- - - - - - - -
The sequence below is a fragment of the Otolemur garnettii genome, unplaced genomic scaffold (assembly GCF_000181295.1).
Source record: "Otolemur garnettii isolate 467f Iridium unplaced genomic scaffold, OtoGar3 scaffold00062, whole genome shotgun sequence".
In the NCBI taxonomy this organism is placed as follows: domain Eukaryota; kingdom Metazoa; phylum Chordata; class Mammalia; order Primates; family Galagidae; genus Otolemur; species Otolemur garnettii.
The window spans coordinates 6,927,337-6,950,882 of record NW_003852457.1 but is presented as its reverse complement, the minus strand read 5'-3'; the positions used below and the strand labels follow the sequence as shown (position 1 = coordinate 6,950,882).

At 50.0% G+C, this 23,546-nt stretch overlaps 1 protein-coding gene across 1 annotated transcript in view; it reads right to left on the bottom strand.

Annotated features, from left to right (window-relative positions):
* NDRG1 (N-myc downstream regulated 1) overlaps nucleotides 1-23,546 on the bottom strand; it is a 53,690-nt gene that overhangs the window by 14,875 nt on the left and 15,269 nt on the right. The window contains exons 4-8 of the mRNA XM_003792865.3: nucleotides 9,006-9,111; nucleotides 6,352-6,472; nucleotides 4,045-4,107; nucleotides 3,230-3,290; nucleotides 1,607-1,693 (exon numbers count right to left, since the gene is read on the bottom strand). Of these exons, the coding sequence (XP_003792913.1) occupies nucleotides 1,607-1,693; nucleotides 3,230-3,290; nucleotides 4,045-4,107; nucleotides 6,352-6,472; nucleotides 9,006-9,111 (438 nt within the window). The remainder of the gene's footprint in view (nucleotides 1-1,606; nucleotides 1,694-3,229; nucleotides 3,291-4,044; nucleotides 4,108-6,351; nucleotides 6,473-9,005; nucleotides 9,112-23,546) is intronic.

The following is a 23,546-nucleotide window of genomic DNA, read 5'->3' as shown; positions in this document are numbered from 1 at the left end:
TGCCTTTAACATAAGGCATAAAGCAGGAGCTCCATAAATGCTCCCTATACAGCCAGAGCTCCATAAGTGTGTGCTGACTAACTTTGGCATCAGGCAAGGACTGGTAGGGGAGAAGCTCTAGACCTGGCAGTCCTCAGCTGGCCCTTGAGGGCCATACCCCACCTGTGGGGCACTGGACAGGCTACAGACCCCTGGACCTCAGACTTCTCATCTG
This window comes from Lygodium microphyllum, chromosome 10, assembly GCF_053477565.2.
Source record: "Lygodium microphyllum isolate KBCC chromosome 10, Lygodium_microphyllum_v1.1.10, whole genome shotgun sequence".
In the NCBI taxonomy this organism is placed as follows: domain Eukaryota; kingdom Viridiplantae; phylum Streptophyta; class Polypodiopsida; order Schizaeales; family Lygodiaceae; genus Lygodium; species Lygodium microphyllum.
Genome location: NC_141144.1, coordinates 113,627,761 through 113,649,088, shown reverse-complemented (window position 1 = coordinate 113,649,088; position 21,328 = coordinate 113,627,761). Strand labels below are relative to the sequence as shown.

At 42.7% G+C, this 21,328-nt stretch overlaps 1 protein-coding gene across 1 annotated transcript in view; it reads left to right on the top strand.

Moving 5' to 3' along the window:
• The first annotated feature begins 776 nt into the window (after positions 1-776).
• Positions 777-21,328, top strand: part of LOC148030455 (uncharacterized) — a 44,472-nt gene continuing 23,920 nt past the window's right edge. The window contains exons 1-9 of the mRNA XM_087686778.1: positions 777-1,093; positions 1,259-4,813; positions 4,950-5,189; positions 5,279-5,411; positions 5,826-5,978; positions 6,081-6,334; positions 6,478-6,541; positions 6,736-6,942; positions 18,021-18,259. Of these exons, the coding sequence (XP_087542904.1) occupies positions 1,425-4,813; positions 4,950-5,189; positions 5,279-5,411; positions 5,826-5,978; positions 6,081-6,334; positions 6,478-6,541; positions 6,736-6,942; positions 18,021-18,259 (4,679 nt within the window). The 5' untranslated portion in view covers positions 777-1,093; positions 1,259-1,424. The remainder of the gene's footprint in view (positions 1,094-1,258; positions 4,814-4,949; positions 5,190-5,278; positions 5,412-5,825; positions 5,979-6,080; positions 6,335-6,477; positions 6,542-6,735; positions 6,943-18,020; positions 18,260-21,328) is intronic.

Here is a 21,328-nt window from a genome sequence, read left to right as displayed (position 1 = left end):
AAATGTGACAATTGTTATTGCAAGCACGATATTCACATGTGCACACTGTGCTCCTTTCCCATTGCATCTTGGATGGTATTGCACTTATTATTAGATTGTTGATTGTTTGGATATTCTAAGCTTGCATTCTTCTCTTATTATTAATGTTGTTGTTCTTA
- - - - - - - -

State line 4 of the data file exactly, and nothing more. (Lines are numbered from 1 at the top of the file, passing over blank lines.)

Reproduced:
The window spans coordinates 6,927,337-6,950,882 of record NW_003852457.1 but is presented as its reverse complement, the minus strand read 5'-3'; the positions used below and the strand labels follow the sequence as shown (position 1 = coordinate 6,950,882).